OPINION: Cancer doesn't pause for a gap in the diary. You must get tested

Around 12,000 women could be living with undiagnosed breast cancer after missing out on screening due to the pandemic

Around 12,000 women could be living with undiagnosed breast cancer after missing out on screening due to the pandemic - Credit: Getty Images

Doctors routinely bash men for ignoring health symptoms, swerving screening and medical appointments like the plague threatening their health.

In my experience, it’s women at the age most at risk of killer diseases who are the real ostriches.

Pushing their own self-care to the bottom of overwhelming to-do lists, and putting off breast, smear and bowel screening because they are “too busy”, is the mantra of too many 45-60-year-old women.

We all know to skip a call-up for a health check is stupid, are horrified when our friends admit to it, but still do it, muttering another couple of months won’t matter, when our diaries aren’t so hectic.

It does matter. We don’t have time not to.

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Skipping a mammogram, cervical smear test or putting the bowel screening kit – it’s not nice, but that’s the point – can be the beginning of the end. A matter of life or death.

Cancer doesn’t pause for a gap in the diary.

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Women find it difficult to accept, but It’s not selfish to put your own health first. Far from it,

Saying no to elderly parents who expect your attention after work, or telling your 18-year-old to get a bus home rather than expect mum’s 24/7 taxi because you have a medical appointment is not selfish, self-focused or self-centred. It’s critical and should be top of your list.

It emerged this week that nearly 12,000 women could be living with undiagnosed breast cancer after missing out on screening and test referrals as fall-out from the pandemic.

That’s 12,000 wives, partners, mothers, daughters, granddaughters, friends and employees. People we know and love.

The charity Breast Cancer Now estimates there has been a shocking 50% rise in UK women who have not had breast screening since services restarted last summer and believes almost 1.5 million fewer women had breast screening between March 2020 and May 2021 compared with pre-pandemic levels

Mammograms are a key tool in the early detection of breast cancer and vital to stopping women dying from the disease. Routine screening mammography gives patients the best chance to discover a small invasive cancer before it has spread to other parts of the body.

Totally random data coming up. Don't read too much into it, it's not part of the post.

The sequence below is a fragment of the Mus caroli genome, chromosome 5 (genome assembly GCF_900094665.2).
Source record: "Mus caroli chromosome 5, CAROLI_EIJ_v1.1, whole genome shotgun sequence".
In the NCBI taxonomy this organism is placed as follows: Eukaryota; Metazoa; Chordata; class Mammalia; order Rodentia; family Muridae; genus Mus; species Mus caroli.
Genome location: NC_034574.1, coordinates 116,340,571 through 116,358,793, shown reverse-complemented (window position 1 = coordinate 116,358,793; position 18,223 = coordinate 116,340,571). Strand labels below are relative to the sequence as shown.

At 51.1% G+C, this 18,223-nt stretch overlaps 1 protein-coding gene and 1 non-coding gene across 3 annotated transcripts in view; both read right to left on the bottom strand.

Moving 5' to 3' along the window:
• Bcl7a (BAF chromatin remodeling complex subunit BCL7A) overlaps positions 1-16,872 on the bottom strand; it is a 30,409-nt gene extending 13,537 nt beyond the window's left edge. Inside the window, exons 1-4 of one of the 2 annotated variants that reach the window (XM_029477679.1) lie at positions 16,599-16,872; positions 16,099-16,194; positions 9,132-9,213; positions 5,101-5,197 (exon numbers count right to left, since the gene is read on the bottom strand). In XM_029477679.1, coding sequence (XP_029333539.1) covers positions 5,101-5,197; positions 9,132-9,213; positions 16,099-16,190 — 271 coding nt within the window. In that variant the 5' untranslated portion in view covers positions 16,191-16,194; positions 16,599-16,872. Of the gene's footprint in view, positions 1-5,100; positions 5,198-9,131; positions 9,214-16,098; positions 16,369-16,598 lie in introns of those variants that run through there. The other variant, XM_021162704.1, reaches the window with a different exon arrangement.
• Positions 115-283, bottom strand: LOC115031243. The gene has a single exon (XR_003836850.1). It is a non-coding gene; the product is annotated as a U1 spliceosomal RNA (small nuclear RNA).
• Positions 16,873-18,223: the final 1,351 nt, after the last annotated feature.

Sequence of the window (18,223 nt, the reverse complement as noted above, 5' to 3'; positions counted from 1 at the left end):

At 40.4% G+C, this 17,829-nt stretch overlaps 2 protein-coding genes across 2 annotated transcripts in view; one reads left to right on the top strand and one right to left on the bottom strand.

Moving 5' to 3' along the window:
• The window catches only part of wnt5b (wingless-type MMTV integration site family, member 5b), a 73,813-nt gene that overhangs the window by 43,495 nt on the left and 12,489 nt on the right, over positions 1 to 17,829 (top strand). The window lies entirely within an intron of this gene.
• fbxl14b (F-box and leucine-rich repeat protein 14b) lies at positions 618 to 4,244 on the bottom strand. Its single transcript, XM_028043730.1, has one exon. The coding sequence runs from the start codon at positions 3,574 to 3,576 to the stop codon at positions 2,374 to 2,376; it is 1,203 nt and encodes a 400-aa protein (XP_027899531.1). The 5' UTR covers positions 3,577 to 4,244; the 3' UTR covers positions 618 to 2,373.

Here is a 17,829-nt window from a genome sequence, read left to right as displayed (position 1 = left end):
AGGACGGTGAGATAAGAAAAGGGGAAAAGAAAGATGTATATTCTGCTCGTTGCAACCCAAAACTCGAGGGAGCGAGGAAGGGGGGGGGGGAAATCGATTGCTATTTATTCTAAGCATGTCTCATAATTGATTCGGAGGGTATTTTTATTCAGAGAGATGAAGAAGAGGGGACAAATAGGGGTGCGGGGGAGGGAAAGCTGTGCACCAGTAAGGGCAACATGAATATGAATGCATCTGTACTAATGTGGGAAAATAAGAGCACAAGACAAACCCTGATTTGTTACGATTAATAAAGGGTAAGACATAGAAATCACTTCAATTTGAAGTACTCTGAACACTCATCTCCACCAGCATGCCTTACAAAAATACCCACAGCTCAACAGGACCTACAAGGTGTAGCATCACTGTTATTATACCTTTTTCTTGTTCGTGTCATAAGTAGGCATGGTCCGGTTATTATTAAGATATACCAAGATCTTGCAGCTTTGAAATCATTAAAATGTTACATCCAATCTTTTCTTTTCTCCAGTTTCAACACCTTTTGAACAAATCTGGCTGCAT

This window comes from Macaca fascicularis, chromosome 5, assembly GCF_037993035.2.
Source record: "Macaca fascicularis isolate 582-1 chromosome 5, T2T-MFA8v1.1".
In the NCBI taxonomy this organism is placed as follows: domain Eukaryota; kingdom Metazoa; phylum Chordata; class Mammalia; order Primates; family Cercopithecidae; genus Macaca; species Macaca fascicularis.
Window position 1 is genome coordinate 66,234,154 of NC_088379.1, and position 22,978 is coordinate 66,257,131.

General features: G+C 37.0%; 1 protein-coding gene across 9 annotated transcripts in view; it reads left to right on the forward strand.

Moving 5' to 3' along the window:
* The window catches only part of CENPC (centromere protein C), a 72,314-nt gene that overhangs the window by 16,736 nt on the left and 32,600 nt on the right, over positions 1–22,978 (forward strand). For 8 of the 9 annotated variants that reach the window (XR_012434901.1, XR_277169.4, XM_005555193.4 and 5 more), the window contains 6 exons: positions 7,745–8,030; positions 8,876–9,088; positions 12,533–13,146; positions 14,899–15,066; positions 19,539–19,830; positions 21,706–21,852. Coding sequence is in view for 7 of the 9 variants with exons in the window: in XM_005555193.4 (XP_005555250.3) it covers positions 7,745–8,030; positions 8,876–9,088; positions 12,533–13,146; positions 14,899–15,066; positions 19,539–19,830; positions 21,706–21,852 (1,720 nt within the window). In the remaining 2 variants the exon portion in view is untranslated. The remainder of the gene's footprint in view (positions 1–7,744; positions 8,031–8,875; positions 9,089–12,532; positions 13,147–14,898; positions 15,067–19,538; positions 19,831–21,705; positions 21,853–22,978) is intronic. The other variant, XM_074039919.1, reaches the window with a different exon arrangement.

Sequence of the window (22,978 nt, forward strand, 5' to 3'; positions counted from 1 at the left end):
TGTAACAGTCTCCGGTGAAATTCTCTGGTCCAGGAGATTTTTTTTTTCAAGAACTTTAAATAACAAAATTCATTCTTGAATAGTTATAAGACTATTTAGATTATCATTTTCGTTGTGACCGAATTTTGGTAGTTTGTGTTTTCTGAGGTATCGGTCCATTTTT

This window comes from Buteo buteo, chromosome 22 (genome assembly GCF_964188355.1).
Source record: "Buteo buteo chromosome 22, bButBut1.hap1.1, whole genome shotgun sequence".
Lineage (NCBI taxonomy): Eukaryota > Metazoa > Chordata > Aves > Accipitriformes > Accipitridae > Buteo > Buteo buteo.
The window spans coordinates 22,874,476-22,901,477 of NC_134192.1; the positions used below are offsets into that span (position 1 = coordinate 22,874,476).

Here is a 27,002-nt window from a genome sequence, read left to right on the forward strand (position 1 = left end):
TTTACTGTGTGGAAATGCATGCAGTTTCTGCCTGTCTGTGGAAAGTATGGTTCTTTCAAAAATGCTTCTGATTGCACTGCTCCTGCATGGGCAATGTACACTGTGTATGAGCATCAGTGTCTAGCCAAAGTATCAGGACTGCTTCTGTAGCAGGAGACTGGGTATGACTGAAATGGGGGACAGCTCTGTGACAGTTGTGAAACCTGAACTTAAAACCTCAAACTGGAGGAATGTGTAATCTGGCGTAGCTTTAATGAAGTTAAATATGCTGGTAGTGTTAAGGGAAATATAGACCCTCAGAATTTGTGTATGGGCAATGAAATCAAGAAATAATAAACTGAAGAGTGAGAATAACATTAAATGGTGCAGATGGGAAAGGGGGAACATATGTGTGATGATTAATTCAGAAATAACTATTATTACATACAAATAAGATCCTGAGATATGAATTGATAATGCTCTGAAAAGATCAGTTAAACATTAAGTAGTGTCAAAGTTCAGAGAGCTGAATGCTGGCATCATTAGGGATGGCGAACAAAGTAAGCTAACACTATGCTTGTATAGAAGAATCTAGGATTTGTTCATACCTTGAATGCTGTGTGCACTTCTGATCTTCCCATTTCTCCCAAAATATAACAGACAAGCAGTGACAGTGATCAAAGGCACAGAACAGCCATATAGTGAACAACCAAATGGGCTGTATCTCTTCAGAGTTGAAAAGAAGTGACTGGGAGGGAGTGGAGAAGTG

Skipping just one can greatly increase a person’s risk of death.

Studies have shown that 50 percent of women died from their breast cancer if they did not have routine screening mammograms than women who had routine screening mammograms.

Today, if you say one thing to your friends, partners, mothers, daughters, friends with women eligible for any health screening services to check that they’re up to date – and men too while you’re at it.

If they make excuses, play the bad cop. It’s the best act of friendship and love you can do for them. It could save their life.

We can all shove a letter to the bottom of the pile and delete a text, but the constant words in the ear from people you love on your case to get checked out leaves no room for excuses.

If you have missed a scheduled mammogram book one now.

The worst culprits are those women working full-time, with young adult children still demanding their time, at the same time looking after elderly parents because that’s what expected of them.

These women are stretched to breaking point, navigating their way through the menopause and all that brings.

A regular conversation I have with my friends is how sexist families still are, with parents and siblings expecting that daughters will keep an eye on elderly parents, whatever their own commitments and wherever they live.

The women feel it’s their duty so get on with it, often at a cost to their own wellbeing and health, their own medical appointments becoming ‘nice to have’ when they get time, but making sure their elderly parents make theirs.

It’s the other way round, surely? Women in the sandwich generation – looking after people of different generations – need to keep themselves in tip top health.

Martyrs tend not to survive, and being a martyr to looking after others and always putting them first is never the route to a long healthy life.

The bad news is that, for NHS England to meet its March 2022 target of addressing the shortfall in people starting cancer treatment, an extra 10,000 people would need to have started treatment for breast cancer between May 2021 and March 2022.

The Royal College of Radiologists says breast imaging and treatment services were “massively under-resourced even before the pandemic hit”.

It all adds up to one thing. Act today and book any missed screening. Quickly finding and treating those with undiagnosed breast – or any other - cancer must be a priority.

We don’t have time to wait.

Footballer showed spot-on sense

The greatest performance by a non-politician who should seriously consider becoming one was former footballer Gary Neville on Good Morning Britain.

He stormed a discussion with former Tory minister Edwina Currie.

Articulate, calm and to the point, from a pavement live in Manchester outside the Conservative Party Conference, he destroyed Currie with his arguement for keeping the £20 a week uplift in Universal Credit, condemning the policy to withdraw it as “brutal.”

Passionate, measured and, crucially, in-touch despite his massive earned wealth, he ‘s exactly the type of person we need in Parliament to properly represent ordinary people

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